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Update: EMC seals deal, sorts out Legato products

It took more than 100 days and $1.3 billion, but EMC's acquisition of software maker Legato Systems is complete. So now what?

It's official. In little more than 100 days, EMC has completed its acquisition of software maker Legato Systems Inc., giving the company a huge presence in the software market, a west coast division and a wealth of storage engineers and customers.

Under the terms of the deal announced last July, EMC issued approximately 106 million shares of EMC common stock for all outstanding shares of Legato. All told, EMC shelled out approximately $1.3 billion. EMC will operate Legato as a division of EMC with headquarters in Mountain View, Calif.

"We are thrilled with the speed and efficiency at which we closed this transaction," said Joe Tucci, EMC's president and CEO. "We've spent the last 100 days developing a bullet-proof integration playbook and are prepared and excited to move forward as a combined company."

The Legato Software division of EMC will be led by David Wright, Legato's former CEO. Wright reports to Joe Tucci as an executive vice president of EMC and president of the division.

EMC said the two companies assembled a cross-company team of experts and business managers to analyze and plan for Legato's integration into EMC.

Members of Legato's management team will oversee the new division's sales, marketing, alliances, services and human resources. Legato's sales and distribution channels will operate independently from EMC, and Legato's partnerships and selling focus will stay the same.

The EMC development team responsible for backup and replication management software will join with Legato's existing research and development group to form a new software development organization. The group will be led by EMC Senior Vice President Mark Sorenson, who will report to both Wright and Mark Lewis, EMC's executive vice president of open software operations.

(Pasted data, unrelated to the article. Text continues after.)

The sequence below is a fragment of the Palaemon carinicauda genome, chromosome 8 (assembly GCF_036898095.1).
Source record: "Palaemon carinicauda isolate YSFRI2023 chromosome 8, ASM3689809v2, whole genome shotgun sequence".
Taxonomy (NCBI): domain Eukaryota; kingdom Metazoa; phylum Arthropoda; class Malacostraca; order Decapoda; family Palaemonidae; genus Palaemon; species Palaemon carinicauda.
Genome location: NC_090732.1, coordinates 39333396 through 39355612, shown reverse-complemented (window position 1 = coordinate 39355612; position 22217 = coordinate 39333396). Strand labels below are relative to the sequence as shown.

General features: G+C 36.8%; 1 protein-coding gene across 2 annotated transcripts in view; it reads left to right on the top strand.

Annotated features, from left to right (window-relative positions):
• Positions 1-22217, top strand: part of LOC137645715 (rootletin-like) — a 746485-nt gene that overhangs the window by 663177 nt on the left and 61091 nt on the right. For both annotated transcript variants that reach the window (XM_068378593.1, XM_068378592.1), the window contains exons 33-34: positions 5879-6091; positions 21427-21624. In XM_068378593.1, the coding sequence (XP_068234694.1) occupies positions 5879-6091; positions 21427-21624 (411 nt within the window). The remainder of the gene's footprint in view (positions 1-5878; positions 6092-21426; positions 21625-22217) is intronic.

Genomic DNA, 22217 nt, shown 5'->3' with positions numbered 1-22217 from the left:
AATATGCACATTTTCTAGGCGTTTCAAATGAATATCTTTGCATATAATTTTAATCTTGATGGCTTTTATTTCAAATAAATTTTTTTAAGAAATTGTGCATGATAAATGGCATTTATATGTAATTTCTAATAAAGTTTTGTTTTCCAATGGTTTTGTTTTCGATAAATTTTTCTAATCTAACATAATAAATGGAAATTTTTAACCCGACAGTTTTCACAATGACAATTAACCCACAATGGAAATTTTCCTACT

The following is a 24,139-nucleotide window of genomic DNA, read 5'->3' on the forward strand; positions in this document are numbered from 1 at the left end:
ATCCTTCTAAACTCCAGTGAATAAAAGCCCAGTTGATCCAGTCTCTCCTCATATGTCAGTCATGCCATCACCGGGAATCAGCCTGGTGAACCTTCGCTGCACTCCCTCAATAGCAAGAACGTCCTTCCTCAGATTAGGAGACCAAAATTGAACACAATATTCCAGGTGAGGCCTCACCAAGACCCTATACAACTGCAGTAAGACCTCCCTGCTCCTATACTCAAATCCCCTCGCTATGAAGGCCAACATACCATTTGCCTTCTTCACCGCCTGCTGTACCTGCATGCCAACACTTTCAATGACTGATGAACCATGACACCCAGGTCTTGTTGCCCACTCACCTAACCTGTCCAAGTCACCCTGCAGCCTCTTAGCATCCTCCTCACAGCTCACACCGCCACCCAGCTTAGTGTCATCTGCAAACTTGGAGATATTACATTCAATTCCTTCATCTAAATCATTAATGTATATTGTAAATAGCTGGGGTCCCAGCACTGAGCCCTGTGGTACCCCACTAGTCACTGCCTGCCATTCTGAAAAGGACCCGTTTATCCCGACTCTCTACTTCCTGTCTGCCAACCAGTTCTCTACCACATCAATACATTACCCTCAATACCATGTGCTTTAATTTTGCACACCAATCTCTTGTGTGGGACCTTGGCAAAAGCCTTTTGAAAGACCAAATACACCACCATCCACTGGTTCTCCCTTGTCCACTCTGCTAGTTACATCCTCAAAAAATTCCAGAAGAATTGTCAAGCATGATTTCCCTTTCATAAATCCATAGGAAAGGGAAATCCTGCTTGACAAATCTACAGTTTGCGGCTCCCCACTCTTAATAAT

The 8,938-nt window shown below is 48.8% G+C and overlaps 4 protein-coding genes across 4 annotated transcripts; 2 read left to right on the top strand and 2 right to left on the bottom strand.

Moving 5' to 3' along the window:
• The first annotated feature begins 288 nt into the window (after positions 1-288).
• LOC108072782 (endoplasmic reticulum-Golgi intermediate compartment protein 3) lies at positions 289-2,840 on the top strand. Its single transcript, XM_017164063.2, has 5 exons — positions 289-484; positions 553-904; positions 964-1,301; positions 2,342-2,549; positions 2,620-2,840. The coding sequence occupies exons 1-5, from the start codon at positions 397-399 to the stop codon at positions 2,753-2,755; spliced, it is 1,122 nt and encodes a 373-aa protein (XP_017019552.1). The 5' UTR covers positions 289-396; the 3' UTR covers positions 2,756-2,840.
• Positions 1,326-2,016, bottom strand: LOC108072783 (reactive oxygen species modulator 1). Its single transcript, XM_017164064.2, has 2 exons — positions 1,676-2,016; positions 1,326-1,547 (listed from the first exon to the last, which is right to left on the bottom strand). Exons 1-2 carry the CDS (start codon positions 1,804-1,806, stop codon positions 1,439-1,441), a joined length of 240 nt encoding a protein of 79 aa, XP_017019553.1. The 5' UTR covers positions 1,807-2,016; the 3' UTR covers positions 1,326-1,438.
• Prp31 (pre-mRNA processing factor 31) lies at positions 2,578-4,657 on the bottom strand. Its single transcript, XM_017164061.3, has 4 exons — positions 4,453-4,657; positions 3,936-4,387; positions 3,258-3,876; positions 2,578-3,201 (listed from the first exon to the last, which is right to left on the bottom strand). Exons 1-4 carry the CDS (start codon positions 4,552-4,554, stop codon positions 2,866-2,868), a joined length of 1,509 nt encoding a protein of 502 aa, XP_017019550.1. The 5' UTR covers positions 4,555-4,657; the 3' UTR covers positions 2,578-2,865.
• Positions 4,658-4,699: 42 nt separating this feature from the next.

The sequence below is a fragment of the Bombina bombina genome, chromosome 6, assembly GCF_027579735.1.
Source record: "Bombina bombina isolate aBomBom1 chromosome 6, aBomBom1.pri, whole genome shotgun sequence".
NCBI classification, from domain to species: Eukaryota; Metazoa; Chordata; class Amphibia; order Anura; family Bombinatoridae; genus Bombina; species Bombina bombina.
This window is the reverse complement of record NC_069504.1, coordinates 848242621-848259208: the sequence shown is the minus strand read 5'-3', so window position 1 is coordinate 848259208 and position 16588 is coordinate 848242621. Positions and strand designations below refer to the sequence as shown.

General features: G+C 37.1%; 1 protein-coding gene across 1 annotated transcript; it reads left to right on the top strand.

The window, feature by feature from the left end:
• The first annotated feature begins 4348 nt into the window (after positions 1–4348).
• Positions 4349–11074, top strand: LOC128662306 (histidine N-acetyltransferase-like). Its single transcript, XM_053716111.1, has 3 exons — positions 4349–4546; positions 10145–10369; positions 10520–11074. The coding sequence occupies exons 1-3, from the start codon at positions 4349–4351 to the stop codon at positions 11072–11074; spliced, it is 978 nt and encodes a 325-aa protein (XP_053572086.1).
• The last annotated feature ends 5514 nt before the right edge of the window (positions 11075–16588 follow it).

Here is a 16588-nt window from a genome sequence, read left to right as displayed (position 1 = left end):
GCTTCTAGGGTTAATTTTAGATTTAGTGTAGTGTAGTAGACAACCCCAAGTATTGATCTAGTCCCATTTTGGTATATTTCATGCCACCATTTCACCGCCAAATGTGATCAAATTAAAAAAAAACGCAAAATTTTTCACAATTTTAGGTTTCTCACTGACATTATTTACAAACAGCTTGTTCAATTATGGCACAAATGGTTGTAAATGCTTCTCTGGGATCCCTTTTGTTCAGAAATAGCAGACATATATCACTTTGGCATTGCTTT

Though it hasn't been made public, EMC said a detailed, multi-year product roadmap is in place for every product in the Legato division, including transferred EMC products, with plans to storage software for multivendor storage environments.

EMC said the addition of Legato's heterogeneous information protection and recovery, HSM (hierarchical storage management), automated availability and e-mail and content management technologies will expand EMC's portfolio of open storage software, making it easier for customers to access, manage and protect all of their information.

Legato's products include NetWorker, DiskXtender, AlphaStor, ApplicationXtender, EmailXtender AppPanel, Co-StandbyServer AAdvanced, AAM and RepliStor. NetWorker will become EMC's primary backup and recovery offering.

EMC will support Legato's products and existing customers. It plans to maintain the Legato brand as a separate entity and integrate functionality from its own software line. EMC will eventually drop its Enterprise Data Manager (EDM) product in favor of Legato's data management offerings, the company said.

"We're not going to change the way we do things. [However], it knocks a couple of our hurdles out [of] the way," said Legato's Chief Technology Officer George Symons. "It has wiped out the question of 'Will Legato be around?' Our [newfound], long-term viability means key customers who wouldn't even look at Legato before will evaluate the products now. We now have longevity, a healthy balance sheet and the ability to add [research and development] resources that we wouldn't have had before."

Legato stockholders approved the acquisition on Monday.

Let us know what you think about the story, e-mail: Kevin Komiega, News Editor

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